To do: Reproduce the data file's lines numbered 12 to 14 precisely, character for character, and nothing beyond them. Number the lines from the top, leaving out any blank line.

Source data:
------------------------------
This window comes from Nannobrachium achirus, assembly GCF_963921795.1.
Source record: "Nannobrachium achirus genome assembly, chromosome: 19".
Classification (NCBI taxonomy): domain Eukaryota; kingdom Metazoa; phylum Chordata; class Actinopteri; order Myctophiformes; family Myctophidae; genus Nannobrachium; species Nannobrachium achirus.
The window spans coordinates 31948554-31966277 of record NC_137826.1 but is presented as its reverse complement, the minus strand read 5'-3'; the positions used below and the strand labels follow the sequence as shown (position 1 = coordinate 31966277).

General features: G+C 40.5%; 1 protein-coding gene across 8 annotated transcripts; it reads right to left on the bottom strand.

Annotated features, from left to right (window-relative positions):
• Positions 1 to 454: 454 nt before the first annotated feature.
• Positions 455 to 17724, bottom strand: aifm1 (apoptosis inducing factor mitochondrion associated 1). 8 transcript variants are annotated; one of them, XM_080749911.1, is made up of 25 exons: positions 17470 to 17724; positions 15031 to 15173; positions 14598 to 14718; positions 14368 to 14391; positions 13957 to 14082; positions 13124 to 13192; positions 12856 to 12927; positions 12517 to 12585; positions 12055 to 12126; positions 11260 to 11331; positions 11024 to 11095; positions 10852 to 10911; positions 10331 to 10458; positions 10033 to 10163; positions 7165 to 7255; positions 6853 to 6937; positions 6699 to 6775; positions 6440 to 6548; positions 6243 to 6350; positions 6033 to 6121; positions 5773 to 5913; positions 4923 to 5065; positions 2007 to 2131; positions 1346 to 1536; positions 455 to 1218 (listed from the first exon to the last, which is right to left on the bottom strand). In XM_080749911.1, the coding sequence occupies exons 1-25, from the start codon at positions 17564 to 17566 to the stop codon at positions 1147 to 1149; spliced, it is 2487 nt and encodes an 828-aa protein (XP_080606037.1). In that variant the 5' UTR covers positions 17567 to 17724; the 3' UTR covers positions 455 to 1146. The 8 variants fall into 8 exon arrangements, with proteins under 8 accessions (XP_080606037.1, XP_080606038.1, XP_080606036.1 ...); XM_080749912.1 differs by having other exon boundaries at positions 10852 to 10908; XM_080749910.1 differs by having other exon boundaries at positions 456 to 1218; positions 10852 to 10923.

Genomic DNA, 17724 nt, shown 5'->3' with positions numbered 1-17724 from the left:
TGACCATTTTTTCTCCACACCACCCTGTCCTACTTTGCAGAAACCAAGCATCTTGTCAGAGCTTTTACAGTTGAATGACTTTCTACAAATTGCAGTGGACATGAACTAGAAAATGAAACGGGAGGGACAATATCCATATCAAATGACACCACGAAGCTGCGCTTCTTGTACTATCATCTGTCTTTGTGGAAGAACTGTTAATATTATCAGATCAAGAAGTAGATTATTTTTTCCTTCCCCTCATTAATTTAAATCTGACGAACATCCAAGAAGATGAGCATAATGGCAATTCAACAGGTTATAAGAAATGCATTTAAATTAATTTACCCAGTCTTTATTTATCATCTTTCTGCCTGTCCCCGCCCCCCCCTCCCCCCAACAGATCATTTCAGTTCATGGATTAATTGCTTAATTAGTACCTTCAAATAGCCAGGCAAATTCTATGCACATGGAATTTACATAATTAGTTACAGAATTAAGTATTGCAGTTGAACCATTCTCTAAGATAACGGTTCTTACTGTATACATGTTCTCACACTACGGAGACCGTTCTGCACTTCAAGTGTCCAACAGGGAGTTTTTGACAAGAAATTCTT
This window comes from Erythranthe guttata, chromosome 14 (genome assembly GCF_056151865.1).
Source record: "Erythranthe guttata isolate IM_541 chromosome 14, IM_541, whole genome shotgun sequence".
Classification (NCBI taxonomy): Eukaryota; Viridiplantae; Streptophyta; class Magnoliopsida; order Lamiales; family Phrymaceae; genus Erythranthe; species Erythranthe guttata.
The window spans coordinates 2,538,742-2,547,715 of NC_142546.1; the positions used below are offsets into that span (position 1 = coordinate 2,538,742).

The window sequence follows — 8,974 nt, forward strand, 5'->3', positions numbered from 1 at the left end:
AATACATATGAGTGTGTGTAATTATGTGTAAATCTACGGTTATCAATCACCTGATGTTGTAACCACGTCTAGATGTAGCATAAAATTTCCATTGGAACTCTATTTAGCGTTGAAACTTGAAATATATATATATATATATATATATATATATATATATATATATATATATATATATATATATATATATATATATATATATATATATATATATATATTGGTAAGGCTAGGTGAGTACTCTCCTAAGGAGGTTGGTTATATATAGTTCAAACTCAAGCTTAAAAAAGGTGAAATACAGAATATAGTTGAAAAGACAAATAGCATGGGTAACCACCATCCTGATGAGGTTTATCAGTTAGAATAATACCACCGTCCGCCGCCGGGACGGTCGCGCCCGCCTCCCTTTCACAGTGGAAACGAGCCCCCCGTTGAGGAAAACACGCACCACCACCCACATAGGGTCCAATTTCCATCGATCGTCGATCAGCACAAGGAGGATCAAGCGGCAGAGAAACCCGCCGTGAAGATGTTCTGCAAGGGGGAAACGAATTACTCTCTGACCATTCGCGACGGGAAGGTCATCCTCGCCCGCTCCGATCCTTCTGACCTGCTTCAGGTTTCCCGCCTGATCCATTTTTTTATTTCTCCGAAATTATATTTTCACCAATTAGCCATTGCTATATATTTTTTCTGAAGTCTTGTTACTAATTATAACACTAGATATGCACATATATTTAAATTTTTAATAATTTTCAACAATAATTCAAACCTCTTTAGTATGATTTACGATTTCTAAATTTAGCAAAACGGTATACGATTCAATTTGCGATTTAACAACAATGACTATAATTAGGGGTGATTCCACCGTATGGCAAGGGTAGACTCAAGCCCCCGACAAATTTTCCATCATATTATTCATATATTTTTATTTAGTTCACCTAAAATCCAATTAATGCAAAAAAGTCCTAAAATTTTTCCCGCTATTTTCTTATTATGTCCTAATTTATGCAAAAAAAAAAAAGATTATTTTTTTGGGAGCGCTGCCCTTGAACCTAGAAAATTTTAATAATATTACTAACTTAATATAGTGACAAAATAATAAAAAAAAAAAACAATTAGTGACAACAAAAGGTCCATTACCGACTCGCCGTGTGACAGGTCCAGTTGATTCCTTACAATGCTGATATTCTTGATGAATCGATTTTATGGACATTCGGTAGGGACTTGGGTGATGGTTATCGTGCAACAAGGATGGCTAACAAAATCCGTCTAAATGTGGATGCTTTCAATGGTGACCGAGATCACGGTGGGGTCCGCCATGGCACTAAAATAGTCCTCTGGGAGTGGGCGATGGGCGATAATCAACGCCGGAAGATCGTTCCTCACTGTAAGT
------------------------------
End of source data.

Source record: "Erythranthe guttata isolate IM_541 chromosome 14, IM_541, whole genome shotgun sequence".
Classification (NCBI taxonomy): Eukaryota; Viridiplantae; Streptophyta; class Magnoliopsida; order Lamiales; family Phrymaceae; genus Erythranthe; species Erythranthe guttata.
The window spans coordinates 2,538,742-2,547,715 of NC_142546.1; the positions used below are offsets into that span (position 1 = coordinate 2,538,742).